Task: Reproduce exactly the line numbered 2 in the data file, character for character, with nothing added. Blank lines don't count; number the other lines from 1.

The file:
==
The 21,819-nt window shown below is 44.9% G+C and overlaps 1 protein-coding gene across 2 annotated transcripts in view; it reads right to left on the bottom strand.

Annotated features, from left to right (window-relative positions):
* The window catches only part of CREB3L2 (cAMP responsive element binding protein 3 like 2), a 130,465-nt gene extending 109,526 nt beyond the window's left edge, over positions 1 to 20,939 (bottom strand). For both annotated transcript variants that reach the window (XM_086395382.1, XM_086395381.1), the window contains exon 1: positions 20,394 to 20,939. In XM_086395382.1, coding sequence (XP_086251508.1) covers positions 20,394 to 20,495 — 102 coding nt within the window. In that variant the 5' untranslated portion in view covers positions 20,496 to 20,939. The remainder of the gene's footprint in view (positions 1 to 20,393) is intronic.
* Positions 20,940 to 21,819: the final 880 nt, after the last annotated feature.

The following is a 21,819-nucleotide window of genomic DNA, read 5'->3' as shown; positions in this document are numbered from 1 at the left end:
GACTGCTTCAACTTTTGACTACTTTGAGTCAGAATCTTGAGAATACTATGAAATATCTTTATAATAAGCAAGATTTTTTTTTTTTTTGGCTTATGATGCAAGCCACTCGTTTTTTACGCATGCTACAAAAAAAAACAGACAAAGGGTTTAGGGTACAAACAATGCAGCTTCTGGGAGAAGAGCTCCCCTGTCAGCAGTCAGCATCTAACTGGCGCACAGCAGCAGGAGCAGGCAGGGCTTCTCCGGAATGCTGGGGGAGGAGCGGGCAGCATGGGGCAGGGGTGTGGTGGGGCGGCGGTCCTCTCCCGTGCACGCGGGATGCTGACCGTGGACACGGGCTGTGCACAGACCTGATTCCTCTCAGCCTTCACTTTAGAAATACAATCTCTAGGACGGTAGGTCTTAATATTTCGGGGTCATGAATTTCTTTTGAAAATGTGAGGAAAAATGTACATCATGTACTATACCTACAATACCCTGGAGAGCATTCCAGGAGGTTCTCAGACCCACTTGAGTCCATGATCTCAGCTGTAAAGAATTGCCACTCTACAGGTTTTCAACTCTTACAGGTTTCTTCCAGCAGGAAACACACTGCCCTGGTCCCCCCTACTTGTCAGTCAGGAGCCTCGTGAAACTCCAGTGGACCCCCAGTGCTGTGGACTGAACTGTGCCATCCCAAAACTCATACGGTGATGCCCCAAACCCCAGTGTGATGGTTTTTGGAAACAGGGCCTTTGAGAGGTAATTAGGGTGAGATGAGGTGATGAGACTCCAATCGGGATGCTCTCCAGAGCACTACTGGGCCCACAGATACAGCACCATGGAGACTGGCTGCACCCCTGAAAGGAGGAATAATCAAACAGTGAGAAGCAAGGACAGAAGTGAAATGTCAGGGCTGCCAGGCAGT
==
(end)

Annotated features, from left to right (window-relative positions):